Previous | Next
214215216217218219220221222223224225226227228229230231232233234235236237238239240241242243244245246247248249250251252 of 763
Oh, I don't think there's any question about that. I mean,
you've had your legislature passing one anti-busing -- you know --
piece of legislation after another, and having them declared
unconstitutional. You've had the legislature deliberately selecting
Regents in terms of the respective, prospective Regent's commitment
to anti-busing. And making no bones about this, you know. I'm not
talking about Alabama or Mississippi or Georgia, or any of the 17
states of the Confederacy. I'm talking about New York state.
You had -- a friend of mine, Nelson Rockefeller, a few years
ago, or about two or three years before he resigned as governor,
sending a directive to the Regents, calling to their attention Mr.
Nixon's anti-busing position, and asking us to reconsider our probusing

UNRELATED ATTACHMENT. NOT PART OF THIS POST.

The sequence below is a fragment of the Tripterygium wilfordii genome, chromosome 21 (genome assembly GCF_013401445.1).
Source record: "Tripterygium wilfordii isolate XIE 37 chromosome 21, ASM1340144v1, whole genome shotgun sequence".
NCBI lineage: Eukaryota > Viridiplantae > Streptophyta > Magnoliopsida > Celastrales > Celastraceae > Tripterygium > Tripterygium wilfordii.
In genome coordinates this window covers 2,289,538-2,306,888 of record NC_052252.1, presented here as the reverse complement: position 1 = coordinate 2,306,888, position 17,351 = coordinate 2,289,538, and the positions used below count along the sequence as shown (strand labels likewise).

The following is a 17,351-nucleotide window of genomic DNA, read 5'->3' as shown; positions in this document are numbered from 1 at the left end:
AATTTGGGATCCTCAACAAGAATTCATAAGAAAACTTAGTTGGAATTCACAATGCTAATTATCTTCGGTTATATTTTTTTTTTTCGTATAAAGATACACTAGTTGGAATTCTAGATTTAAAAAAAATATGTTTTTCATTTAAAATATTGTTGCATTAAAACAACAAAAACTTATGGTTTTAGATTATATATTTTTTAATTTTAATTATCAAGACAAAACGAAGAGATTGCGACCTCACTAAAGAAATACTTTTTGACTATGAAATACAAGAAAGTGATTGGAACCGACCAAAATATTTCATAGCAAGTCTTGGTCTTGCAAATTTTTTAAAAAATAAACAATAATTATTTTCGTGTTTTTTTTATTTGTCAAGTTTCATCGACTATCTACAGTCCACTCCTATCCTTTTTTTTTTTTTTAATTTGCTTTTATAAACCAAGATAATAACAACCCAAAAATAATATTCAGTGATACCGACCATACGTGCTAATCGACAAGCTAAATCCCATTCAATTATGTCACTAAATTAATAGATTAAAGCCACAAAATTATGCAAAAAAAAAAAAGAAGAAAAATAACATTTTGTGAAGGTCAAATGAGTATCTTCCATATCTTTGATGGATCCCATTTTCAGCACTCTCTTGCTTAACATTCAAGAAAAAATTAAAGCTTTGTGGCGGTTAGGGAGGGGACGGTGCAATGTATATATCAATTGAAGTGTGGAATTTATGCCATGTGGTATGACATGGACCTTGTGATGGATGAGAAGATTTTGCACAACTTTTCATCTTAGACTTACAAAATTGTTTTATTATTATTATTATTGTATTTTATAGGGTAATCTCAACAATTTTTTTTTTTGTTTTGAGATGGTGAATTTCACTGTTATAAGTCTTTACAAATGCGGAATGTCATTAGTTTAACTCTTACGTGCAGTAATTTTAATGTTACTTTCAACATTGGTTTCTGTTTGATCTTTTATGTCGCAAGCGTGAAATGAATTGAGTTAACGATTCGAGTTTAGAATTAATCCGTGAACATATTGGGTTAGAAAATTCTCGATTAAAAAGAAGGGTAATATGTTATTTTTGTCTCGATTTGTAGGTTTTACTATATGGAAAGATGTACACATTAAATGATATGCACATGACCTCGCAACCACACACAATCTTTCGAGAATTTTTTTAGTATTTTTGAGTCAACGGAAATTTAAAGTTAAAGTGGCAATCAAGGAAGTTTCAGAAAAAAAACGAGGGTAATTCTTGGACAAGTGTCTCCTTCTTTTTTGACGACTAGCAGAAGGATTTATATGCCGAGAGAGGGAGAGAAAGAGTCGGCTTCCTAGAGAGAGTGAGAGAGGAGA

position (at that time) in the light of Mr. Nixon's position.
Since then, the Regents who have been elected have succeeded
in getting a major re-statement, rearticulation, of the racial
policies of the Board of Regents, you know, so that it's practically
180 degrees around from where it was, when I was first elected
to the Regents in -- I think I was elected in ‘65, ‘66.
When you were talking about standards for selecting teachers,
you were talking specifically also about just what kinds of
examinations they give them, and that these examinations really don't
show or reveal qualifications to teach under the circumstances and
conditions as they exist in these schools now?
Right. And they seem to bear no relationship to performance
of the teachers.
© 2006 Columbia University
Libraries | Oral History
Research Office | Rights and
Permissions | Help